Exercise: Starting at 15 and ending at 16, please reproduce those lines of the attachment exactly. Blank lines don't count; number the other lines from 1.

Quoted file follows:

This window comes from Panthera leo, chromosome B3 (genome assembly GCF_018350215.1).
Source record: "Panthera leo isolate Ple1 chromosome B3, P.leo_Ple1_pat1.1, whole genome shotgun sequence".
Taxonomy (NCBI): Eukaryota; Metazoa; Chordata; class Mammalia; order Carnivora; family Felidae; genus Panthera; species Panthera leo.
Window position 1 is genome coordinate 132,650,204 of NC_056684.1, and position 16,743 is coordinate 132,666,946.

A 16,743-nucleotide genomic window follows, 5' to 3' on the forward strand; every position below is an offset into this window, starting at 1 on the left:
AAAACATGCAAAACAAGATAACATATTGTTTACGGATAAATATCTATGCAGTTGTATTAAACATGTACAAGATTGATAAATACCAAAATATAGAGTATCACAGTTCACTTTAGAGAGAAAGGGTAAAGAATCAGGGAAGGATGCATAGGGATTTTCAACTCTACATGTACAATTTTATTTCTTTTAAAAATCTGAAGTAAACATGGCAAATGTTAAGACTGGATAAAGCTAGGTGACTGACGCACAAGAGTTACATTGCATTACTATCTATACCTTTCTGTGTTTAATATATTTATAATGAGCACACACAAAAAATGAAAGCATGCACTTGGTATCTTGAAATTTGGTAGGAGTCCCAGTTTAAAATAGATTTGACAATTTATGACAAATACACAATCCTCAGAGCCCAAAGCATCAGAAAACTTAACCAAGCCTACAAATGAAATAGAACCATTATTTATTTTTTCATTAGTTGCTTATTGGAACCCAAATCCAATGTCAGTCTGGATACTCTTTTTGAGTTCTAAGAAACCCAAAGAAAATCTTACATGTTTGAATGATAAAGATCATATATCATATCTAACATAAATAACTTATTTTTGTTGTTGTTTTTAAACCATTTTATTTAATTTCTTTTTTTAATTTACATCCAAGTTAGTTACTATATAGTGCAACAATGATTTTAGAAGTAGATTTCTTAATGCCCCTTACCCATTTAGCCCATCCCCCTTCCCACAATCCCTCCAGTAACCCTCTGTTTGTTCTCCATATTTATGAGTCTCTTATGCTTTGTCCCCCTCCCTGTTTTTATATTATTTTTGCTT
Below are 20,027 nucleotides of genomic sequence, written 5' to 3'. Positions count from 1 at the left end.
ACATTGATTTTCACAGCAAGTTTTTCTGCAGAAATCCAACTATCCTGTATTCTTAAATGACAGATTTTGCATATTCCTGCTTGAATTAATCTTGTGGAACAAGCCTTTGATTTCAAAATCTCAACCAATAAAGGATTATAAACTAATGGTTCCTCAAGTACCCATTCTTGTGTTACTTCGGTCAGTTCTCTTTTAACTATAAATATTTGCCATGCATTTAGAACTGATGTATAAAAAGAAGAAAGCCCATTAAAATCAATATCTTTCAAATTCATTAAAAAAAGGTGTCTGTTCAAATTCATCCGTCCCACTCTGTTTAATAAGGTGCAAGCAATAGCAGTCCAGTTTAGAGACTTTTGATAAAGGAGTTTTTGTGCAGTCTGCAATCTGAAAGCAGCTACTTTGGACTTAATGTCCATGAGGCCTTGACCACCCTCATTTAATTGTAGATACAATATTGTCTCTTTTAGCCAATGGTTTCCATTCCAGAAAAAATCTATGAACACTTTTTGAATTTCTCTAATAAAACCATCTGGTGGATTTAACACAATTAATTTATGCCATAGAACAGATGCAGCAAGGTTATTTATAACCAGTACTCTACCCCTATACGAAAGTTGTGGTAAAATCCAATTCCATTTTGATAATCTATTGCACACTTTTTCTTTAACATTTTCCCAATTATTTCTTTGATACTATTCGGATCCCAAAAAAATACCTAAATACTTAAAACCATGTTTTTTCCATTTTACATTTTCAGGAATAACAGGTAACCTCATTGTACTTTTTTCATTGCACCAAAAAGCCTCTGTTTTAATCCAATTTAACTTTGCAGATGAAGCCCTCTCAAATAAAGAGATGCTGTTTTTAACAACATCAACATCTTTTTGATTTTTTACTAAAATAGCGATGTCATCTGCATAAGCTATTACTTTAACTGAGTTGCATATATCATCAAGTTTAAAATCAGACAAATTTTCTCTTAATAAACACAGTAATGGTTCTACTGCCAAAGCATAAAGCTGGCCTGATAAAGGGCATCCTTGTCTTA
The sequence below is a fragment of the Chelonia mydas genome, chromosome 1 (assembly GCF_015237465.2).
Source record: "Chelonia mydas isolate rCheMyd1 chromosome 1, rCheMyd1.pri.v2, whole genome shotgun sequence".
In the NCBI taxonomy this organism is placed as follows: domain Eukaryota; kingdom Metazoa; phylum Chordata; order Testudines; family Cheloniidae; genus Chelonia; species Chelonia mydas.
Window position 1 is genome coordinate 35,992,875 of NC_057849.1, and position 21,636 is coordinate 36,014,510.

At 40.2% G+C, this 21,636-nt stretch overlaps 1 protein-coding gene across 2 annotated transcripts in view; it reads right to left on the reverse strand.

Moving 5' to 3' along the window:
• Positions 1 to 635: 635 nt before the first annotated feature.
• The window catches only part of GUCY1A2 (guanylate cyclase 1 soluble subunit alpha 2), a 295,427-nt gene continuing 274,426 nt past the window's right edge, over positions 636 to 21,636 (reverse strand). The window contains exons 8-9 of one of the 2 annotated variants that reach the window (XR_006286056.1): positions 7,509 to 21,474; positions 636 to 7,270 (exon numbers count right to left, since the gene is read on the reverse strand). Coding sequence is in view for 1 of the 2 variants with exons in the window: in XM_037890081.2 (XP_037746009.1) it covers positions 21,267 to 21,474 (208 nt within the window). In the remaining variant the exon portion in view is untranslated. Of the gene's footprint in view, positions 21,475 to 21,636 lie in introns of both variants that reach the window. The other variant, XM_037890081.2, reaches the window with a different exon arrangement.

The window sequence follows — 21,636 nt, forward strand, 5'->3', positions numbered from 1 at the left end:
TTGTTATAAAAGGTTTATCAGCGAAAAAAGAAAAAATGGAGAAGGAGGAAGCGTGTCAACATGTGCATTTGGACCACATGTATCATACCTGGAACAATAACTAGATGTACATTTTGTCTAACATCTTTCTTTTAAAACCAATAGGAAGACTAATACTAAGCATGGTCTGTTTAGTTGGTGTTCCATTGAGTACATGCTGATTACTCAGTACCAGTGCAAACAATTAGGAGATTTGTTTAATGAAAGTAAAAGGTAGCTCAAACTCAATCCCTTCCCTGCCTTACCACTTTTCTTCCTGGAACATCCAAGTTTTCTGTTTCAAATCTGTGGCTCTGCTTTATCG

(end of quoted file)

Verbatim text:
• Positions 1 to 635: 635 nt before the first annotated feature.
• The window catches only part of GUCY1A2 (guanylate cyclase 1 soluble subunit alpha 2), a 295,427-nt gene continuing 274,426 nt past the window's right edge, over positions 636 to 21,636 (reverse strand). The window contains exons 8-9 of one of the 2 annotated variants that reach the window (XR_006286056.1): positions 7,509 to 21,474; positions 636 to 7,270 (exon numbers count right to left, since the gene is read on the reverse strand). Coding sequence is in view for 1 of the 2 variants with exons in the window: in XM_037890081.2 (XP_037746009.1) it covers positions 21,267 to 21,474 (208 nt within the window). In the remaining variant the exon portion in view is untranslated. Of the gene's footprint in view, positions 21,475 to 21,636 lie in introns of both variants that reach the window. The other variant, XM_037890081.2, reaches the window with a different exon arrangement.